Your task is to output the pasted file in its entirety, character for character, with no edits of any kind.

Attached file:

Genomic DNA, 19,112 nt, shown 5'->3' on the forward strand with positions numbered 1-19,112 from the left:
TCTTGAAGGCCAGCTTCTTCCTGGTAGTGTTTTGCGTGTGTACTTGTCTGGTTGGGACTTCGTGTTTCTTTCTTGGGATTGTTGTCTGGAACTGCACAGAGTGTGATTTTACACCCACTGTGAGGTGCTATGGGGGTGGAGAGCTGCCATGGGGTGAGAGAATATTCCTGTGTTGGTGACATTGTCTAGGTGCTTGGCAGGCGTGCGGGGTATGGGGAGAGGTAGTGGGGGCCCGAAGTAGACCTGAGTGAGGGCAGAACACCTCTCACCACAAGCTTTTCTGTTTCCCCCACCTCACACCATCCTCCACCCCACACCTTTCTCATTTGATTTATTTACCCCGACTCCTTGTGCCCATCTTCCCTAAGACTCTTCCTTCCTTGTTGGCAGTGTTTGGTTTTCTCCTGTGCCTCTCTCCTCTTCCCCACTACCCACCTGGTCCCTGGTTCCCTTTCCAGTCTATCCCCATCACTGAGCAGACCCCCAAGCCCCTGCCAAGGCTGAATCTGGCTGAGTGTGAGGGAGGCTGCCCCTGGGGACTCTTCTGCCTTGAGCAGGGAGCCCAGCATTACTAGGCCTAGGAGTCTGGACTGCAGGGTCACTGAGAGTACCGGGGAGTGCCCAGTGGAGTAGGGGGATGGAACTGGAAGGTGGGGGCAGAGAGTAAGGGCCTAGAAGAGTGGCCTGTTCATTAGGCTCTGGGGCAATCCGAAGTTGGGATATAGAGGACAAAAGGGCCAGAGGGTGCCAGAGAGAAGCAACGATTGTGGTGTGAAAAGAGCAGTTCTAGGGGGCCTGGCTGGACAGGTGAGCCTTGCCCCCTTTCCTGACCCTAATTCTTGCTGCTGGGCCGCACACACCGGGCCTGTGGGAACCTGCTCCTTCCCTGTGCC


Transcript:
Genomic DNA, 19,112 nt, shown 5'->3' on the forward strand with positions numbered 1-19,112 from the left:
TCTTGAAGGCCAGCTTCTTCCTGGTAGTGTTTTGCGTGTGTACTTGTCTGGTTGGGACTTCGTGTTTCTTTCTTGGGATTGTTGTCTGGAACTGCACAGAGTGTGATTTTACACCCACTGTGAGGTGCTATGGGGGTGGAGAGCTGCCATGGGGTGAGAGAATATTCCTGTGTTGGTGACATTGTCTAGGTGCTTGGCAGGCGTGCGGGGTATGGGGAGAGGTAGTGGGGGCCCGAAGTAGACCTGAGTGAGGGCAGAACACCTCTCACCACAAGCTTTTCTGTTTCCCCCACCTCACACCATCCTCCACCCCACACCTTTCTCATTTGATTTATTTACCCCGACTCCTTGTGCCCATCTTCCCTAAGACTCTTCCTTCCTTGTTGGCAGTGTTTGGTTTTCTCCTGTGCCTCTCTCCTCTTCCCCACTACCCACCTGGTCCCTGGTTCCCTTTCCAGTCTATCCCCATCACTGAGCAGACCCCCAAGCCCCTGCCAAGGCTGAATCTGGCTGAGTGTGAGGGAGGCTGCCCCTGGGGACTCTTCTGCCTTGAGCAGGGAGCCCAGCATTACTAGGCCTAGGAGTCTGGACTGCAGGGTCACTGAGAGTACCGGGGAGTGCCCAGTGGAGTAGGGGGATGGAACTGGAAGGTGGGGGCAGAGAGTAAGGGCCTAGAAGAGTGGCCTGTTCATTAGGCTCTGGGGCAATCCGAAGTTGGGATATAGAGGACAAAAGGGCCAGAGGGTGCCAGAGAGAAGCAACGATTGTGGTGTGAAAAGAGCAGTTCTAGGGGGCCTGGCTGGACAGGTGAGCCTTGCCCCCTTTCCTGACCCTAATTCTTGCTGCTGGGCCGCACACACCGGGCCTGTGGGAACCTGCTCCTTCCCTGTGCC